Smothering Abomination

Posted in My Favorite Flavor on September 8, 2015

By Cassie LaBelle

Cassie LaBelle is a freelance writer. When she's not at her keyboard dreaming up stories, you can find her playing with his cats, listening to records, or building yet another Magic deck.

The first time I faced down Eric's Lord of the Pit, I figured it must be the most powerful creature ever printed. It has 7 power! It has 7 toughness! Flying! Trample! My only hope was to draw my Shivan Dragon, slam it onto the battlefield, and hope I had enough red mana left over to take down the Demon with my Dragon's firebreathing.

I thumbed the top card of my library, held my breath, and drew . . . a Wind Drake. I lost that game in short order, but it was okay. I knew what deck I wanted to build next.

A few weeks later, I had my very own copy of Lord of the Pit. I dropped it onto the table during a four-player game, cackling like a maniac. It wasn't long before I learned how rotten it feels to take 7 damage each turn from your own Demon while your friends laugh at you for not having any creatures to feed it.

"Don't worry," Eric told me after I had scooped up my deck and was pawing through the cards, my face red with embarrassment. "He's Lord of the Pit, remember—not Lord of Punching Chas in the Face. You have to give him a pit to lord over if you want him to stay in line."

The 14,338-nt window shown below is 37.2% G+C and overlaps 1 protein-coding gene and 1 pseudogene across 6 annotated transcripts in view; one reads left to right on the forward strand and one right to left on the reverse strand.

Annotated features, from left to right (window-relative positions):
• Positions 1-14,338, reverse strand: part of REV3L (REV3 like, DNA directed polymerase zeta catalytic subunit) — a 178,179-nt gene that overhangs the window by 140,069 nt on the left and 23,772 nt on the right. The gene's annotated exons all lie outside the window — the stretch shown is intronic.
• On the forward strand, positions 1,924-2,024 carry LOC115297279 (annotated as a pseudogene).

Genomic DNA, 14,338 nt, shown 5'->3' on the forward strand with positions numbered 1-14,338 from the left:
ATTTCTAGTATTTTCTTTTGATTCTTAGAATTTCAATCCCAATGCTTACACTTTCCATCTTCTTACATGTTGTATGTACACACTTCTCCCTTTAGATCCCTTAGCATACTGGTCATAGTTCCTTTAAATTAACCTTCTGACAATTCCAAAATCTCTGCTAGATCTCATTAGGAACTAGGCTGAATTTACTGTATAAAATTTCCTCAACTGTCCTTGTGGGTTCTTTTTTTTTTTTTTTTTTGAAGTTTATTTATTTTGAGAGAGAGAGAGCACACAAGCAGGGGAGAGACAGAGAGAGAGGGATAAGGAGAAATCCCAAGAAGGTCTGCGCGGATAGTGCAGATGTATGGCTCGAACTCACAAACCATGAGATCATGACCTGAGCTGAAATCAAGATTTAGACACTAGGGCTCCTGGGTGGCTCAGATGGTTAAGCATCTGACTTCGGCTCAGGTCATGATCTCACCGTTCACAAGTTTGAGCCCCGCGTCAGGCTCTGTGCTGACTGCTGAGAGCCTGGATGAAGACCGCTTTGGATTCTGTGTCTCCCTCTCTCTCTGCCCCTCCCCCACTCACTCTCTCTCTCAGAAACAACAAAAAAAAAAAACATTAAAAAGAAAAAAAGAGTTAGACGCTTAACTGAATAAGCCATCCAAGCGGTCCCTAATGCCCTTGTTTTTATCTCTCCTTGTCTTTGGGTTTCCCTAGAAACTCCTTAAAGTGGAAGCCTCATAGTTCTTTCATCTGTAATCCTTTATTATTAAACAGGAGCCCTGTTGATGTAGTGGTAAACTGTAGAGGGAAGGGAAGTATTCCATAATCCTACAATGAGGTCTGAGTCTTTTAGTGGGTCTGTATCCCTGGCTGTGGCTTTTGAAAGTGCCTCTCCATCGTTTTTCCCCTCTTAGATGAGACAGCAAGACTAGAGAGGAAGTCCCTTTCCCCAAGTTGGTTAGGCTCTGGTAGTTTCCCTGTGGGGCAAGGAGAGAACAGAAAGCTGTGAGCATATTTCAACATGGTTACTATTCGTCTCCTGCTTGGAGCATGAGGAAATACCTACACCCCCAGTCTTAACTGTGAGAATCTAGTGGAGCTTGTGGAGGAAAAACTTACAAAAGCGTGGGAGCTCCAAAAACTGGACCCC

Eric handed me a copy of the card Breeding Pit, and my eyes widened. I knew that the two cards had been printed several sets apart, but they were clearly made for each other. "Keep it," he said. And just like that, I had my first-ever combo.

My preview card today is Lord of the Pit's weird alien cousin several times removed. It's not quite as big as Alpha's most fearsome Demon, but it's far more efficient. Oh—and its sacrifice clause is a benefit instead of a drawback.

Intrigued? Check it out:

Awesome, right? Let's unpack Smothering Abomination so we can see what we're dealing with.

My first reaction is that I'm glad to have been born human instead of Eldrazi. The Eldrazi are known for their desire to consume all life and mana that they come across, but this is the first time I've actually seen them depicted devouring their own young. Is this what happens when you sacrifice an Eldrazi Spawn or Eldrazi Scion token in order to generate a colorless mana? Or, perhaps, have the Eldrazi been forced to turn inward in search of energy as the battle for Zendikar rages on?

It's also worth noting that both of the Eldrazi depicted on Smothering Abomination—devourer and devouree alike—appear to be part of Ulamog's brood lineage, as noted by the bone-like mask and writhing tangle of tentacles. This isn't even brood-versus-brood tribal violence, then. It's very possible that the Eldrazi Spawn dying here is actually Smothering Abomination's hatchling and not just a precocious Eldrazi kid from the next neighborhood over.

And how about that funky mana cost? We know that Eldrazi born on Zendikar were once capable of having color alignment, but Smothering Abomination requires black mana in its casting cost without actually being a black card. The consequences of a deeper tie to the land and a more established presence on Zendikar, perhaps?